Regardless of the crops we grow or work with, the one thing we all have in common in the ag industry is complaining about the weather. It’s either too wet, or too dry or too hot, or too cold. When talking soybeans specifically, water stress (either too much or too little) is one of the biggest yield limiting factors in North Carolina.
Soybeans are very sensitive to both too little and too much water. Soybeans are most sensitive to stress (wet or dry) during the pod development and beginning of seed set stages (R2 – R5). Often times, we get more stressed about too little rain than we do too much, but actually, wet stress has a slightly greater effect on yield than dry stress does.
Across many of the farms in the Blacklands, drainage is essential for profitable soybean production. Over the last 10 years, controlled drainage (using riser boards to control water levels) has become popular as it can improve yields by approximately 10%, reduce undesired nutrient runoff, and conserve water. However, removing and adding riser boards is user intensive and tedious and many growers can’t get around to every farm before/after a rain event to add/remove boards, thus limiting the effectiveness of this system.
A drainage system that is automated with the ability to make real-time changes to the water table based on in-field feedback that has surface and subsurface irrigation systems could be very valuable to a grower. Imagine the potential yield advantages to a system that is able to make automated changes to drainage outlets as rainfall does (or does not) occur. The NCSPA is funding a project with the Biological and Agricultural Engineering Department at NCSU to investigate such a system. This system known as the SMART water management system merges the control systems on the drainage outlets with irrigation.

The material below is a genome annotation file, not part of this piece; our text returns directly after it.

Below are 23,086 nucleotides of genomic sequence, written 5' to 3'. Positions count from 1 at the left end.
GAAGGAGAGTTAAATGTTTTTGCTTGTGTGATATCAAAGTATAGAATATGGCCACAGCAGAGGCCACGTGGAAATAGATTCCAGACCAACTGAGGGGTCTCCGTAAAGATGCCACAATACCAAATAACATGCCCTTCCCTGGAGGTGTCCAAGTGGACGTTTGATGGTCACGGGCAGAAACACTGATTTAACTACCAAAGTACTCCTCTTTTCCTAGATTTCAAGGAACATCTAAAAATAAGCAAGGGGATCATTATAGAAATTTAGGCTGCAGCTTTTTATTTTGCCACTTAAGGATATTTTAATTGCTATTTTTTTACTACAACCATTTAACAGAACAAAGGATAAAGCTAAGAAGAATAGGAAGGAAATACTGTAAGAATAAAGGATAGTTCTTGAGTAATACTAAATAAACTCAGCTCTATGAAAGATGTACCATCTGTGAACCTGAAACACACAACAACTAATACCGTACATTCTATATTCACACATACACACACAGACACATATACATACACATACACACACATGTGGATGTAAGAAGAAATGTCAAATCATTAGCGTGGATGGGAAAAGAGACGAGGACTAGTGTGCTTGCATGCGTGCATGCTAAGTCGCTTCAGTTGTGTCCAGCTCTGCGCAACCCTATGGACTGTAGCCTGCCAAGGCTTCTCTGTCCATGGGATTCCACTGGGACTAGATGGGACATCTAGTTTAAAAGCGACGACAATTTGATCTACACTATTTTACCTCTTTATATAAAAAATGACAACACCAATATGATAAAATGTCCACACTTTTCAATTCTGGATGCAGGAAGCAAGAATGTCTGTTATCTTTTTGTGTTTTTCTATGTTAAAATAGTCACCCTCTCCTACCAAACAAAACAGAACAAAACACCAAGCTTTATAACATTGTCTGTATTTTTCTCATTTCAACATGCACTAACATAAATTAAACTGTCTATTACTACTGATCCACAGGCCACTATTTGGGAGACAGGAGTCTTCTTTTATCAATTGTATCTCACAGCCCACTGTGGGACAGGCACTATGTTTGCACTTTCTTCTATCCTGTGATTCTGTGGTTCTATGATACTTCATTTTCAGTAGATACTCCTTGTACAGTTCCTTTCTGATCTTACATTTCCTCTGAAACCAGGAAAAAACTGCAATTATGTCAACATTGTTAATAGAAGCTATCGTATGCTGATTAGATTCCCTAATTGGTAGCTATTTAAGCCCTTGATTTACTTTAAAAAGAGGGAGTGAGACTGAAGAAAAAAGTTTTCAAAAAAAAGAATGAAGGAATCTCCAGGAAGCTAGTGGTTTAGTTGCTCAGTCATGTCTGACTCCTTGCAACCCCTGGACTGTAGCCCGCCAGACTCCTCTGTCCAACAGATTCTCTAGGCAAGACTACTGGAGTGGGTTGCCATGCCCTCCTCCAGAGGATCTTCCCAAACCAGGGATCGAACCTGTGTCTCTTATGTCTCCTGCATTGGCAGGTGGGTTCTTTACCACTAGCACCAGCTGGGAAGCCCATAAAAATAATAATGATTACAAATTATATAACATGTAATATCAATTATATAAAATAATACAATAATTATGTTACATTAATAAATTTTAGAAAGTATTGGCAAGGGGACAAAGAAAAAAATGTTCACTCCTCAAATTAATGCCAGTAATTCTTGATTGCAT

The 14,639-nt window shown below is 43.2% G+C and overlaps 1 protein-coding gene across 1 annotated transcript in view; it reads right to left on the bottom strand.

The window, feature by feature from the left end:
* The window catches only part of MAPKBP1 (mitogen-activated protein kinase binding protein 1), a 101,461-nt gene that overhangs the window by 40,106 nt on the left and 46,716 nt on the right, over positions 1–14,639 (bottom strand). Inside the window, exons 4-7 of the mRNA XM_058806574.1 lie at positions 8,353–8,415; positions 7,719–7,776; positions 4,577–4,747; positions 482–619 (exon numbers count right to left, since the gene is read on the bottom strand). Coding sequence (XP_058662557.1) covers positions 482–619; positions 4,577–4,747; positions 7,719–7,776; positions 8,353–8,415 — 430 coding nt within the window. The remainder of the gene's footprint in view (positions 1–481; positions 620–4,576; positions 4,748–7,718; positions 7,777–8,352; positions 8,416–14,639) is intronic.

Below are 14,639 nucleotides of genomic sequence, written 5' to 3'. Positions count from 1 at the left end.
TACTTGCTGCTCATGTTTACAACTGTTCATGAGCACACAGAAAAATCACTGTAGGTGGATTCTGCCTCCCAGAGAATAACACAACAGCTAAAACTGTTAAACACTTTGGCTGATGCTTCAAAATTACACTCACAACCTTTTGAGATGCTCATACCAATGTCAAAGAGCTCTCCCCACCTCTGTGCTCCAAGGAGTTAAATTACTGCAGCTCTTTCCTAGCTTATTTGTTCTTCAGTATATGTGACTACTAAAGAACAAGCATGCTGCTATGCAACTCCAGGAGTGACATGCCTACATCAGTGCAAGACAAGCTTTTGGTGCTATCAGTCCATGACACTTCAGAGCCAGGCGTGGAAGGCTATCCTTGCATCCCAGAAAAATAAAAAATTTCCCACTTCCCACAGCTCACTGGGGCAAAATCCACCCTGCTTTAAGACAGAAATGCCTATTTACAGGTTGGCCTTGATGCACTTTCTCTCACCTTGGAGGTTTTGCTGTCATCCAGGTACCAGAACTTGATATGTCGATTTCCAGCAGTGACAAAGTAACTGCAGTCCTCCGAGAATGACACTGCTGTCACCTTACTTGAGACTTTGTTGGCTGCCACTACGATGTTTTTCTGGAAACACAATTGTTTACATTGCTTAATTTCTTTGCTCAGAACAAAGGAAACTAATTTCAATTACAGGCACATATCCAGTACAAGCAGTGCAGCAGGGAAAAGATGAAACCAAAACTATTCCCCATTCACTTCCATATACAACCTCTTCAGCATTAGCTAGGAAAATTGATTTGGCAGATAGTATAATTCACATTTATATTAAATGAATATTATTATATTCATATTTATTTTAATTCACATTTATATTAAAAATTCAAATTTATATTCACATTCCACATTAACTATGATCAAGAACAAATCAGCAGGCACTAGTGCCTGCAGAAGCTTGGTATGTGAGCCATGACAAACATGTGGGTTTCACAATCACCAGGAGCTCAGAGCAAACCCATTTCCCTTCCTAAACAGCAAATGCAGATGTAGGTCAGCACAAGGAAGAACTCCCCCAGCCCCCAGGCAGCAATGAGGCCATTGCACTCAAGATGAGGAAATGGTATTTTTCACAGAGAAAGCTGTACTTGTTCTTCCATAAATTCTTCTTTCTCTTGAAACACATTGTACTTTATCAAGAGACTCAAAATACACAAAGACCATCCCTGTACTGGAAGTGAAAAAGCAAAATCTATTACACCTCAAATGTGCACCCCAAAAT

The study compares conventional draining (drain outlets continuously opened) to controlled drainage (drain outlets adjusted to a fixed time schedule) to the SMART water management system (combination of drainage and subirrigation based on water table feedback). The modeling results of the study show crop yield and water conservation benefits of the SMART system in soybeans. This system has also shown impressive yield benefits in a corn rotation. It is being evaluated in soybeans this season at the Tidewater Research Station and an experimental site in Bath to confirm the modeling studies.
An investment like this is not cheap and is definitely not a viable option for all our NC growers, but for some growers, the system may pay for itself in the long run. Once the yield testing is completed, the researchers will evaluate the potential ROI of the system to help growers make the best decisions for their operations. In addition, acceptance of the SMART drainage water management system by producers would be greatly enhanced if it were a cost-shared management practice and the possibility of including the SMART system as part of cost-share programs is being pursued.
If you’d like to learn more about the SMART water system and see it in action, there will likely be a field day to discuss the system in August. Check back soon for more!
Evans, R.O. and R.W. Skaggs. 1993. Stress day index models to predict corn and soybean yield response to water table management. Workshop on Subsurface Drainage Simulations Modules. 219-234.